03.04.12

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Revolving Doors: How Microsoft Essentially Bribes Prominent Google Critics

Posted in Antitrust, FUD, Google, Microsoft at 9:36 am by Dr. Roy Schestowitz

“Working behind the scenes to orchestrate “independent” praise of our technology, and damnation of the enemy’s, is a key evangelism function during the Slog. “Independent” analyst’s report should be issued, praising your technology and damning the competitors (or ignoring them). “Independent” consultants should write columns and articles, give conference presentations and moderate stacked panels, all on our behalf (and setting them up as experts in the new technology, available for just $200/hour). “Independent” academic sources should be cultivated and quoted (and research money granted). “Independent” courseware providers should start profiting from their early involvement in our technology. Every possible source of leverage should be sought and turned to our advantage.”

Microsoft, internal document [PDF]

Summary: Microsoft still pays Google-hostile people, sometimes paying them entire wages

THE DIRTY politics of revolving doors and gentle bribes are well understood and there is a lot of literature on the subject. In a nutshell, a company can promise a person a reward later (e.g. a job) provided particular acts in public office. Considering the fact that Microsoft pays Google bashers like Florian Müller, Ben Edelman, probably the Edelman-connected Consumer Watchdog and many more, it is not too shocking that a lot of Google backlash is organic, and it is coordinated from above by someone or someones. We are careful not to play along with AstroTurf, such as the Koch et al.-led Tea Party movement.

Microsoft also used to attack ODF through all sorts of people whom it later paid and people in the government were paid (hired) by Microsoft to later return favours (e.g. Barnett [1, 2, 3, 4, 5, 6, 7, 8]). According to an article from CNET, “Microsoft hires FTC attorney and public critic of Google”. Judging by this, Microsoft is doing it again:

Randall Long, who led investigations into Google’s acquisitions of DoubleClick and AdMob, will become a lobbyist aiming to keep federal regulators on the search giant’s case.

As Mr. Masnick puts it: “Microsoft appears to be stepping up its “saddle Google with antitrust charges” battle by hiring Randall Long from the FTC. Long was the key “anti-Google” lawyer within the FTC, who led multiple antitrust investigations into Google, and recommended that the FTC block Google’s acquisition of AdMob (something he was outvoted on). Microsoft doesn’t even seem to want to hide the fact that his role will be to lobby politicians in DC to hit Google with antitrust charges.”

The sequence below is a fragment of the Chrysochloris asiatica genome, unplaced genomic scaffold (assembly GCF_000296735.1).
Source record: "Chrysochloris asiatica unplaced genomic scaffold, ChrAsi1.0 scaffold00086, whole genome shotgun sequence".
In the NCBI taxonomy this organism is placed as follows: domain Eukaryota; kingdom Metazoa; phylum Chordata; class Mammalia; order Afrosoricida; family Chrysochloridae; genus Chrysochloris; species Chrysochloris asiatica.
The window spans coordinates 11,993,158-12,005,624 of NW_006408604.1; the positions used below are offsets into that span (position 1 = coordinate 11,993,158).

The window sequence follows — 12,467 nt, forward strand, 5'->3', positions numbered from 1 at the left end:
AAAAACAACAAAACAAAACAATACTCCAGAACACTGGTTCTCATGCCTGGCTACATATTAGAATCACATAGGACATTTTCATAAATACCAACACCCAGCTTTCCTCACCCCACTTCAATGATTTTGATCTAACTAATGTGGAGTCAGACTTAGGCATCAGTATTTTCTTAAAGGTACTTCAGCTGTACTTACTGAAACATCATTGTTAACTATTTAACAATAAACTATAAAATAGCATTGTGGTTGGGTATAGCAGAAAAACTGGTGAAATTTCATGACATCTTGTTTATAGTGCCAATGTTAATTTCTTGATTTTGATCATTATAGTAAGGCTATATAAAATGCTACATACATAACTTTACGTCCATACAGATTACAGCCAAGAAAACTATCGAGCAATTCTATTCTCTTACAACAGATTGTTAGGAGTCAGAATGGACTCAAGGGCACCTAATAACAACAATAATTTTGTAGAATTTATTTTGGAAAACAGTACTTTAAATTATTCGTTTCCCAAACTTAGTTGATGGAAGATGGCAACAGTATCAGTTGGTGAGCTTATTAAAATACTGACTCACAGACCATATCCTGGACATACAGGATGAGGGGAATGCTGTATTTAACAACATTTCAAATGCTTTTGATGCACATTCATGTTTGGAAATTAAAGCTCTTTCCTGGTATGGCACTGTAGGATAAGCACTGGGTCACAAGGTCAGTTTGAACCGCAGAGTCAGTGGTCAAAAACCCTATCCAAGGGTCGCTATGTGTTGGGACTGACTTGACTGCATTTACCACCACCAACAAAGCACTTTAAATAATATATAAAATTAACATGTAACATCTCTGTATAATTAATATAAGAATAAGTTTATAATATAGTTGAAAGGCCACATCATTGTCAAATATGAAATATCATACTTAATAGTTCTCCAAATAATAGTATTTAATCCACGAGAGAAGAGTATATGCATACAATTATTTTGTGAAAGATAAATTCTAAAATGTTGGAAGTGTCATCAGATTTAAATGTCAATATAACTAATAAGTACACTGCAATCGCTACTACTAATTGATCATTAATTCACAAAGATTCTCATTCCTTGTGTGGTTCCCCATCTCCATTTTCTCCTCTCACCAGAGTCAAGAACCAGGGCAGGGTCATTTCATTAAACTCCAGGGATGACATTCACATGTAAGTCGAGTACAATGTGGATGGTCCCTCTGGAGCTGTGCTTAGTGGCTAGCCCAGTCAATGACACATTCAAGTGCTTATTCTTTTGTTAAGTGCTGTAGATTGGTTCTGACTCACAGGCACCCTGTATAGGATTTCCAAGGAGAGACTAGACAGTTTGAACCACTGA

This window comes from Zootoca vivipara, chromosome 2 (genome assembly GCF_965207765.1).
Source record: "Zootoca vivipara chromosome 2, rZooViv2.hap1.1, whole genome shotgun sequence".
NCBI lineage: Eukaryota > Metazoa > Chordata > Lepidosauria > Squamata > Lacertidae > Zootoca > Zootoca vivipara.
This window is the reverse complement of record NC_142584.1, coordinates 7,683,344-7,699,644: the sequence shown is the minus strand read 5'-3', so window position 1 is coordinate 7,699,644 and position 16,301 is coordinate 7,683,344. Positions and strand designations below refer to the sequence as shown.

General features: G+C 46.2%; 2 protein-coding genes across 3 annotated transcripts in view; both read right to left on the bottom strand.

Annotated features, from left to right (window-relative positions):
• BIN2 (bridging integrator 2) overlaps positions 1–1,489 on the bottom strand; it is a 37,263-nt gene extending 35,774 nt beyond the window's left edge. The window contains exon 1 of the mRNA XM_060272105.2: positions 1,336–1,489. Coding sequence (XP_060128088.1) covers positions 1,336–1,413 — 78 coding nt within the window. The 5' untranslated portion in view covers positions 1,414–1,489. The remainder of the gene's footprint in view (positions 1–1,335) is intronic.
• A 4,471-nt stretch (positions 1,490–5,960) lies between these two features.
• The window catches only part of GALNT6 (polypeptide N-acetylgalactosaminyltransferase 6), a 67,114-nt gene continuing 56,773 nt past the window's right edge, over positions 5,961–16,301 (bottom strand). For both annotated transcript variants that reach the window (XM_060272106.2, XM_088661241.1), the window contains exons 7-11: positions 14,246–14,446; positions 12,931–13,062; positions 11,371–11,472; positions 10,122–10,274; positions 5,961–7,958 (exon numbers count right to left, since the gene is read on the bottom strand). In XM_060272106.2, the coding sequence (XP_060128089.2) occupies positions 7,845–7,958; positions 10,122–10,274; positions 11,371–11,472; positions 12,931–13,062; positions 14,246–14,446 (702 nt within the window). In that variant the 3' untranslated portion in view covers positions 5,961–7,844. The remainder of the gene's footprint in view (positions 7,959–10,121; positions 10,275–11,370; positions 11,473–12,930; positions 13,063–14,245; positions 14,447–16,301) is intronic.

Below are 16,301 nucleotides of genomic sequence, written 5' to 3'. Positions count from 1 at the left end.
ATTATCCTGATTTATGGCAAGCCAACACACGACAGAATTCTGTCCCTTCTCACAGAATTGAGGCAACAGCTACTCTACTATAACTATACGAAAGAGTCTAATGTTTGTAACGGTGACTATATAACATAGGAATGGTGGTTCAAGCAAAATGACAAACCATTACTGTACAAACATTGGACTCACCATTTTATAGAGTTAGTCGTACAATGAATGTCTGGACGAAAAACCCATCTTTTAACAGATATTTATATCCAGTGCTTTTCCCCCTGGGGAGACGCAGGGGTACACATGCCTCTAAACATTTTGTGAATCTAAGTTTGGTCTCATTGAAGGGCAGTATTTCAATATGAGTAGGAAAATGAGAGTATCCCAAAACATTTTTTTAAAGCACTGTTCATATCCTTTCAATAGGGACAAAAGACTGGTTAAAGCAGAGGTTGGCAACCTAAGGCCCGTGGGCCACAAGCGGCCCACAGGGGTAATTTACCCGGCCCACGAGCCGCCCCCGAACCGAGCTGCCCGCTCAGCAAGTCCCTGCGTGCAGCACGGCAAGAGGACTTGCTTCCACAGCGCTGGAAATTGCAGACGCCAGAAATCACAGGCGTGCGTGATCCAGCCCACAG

Considering the position Microsoft has been in, the revolving doors syndrome makes a lot of business sense. Microsoft is trying to misuse government intervention to interfere with competition. Apple does the same thing with patent systems around the world, but it’s not working out so far:

A spokesman for the Mannheim state court said judges had dismissed both cases involving ownership of the “slide-to-unlock” feature used on their respective smartphones.

We wrote about this not too long ago. Microsoft’s patents too — those that it quietly uses against Android — are currently being challenged. We’ll write about this tomorrow when we focus on patents.

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3 Comments

  1. walterbyrd said,

    March 4, 2012 at 12:52 pm

    Gravatar

    From PJ, at Groklaw.

    “500 sites, plus Facebook, a partner of Microsoft, and Google. Yet Microsoft wrote only about Google. This is what FUD looks like — it’s partly true or almost so or selectively so as far as it goes or it’s not even relevant to real life, blown out of proportion, etc.”

    Dr. Roy Schestowitz Reply:

    Thanks, there is a followup to this post now.

  2. walterbyrd said,

    March 4, 2012 at 1:00 pm

    Gravatar

    Sadly (IMO) Slashdot.org seems to contributing to MS’s smear campaign. Slashdot is constantly posting non-stories like this:

    Schmidt: Google Once Considered Issuing Currency
    http://news.slashdot.org/story/12/02/29/0123223/schmidt-google-once-considered-issuing-currency

    The story was spun to make it seem like Google wanted to take over the world’s currencies. Actually it was Google *considering* having it’s own script, credit system. In other words, the same thing as WoW, 2nd life, Facebook, and – I think – even MS.

    The discussions are dominated by anonymous posters who aggressively bash anybody who try to defend Google. Such posts were not always anonymous. It was discovered that such posts used to come from one poster who had, at least, 20 different logins. Once that was exposed, all the bashing posts became anonymous.

    Slashdot typically runs about two such non-stories every week. It’s shameful, IMO.

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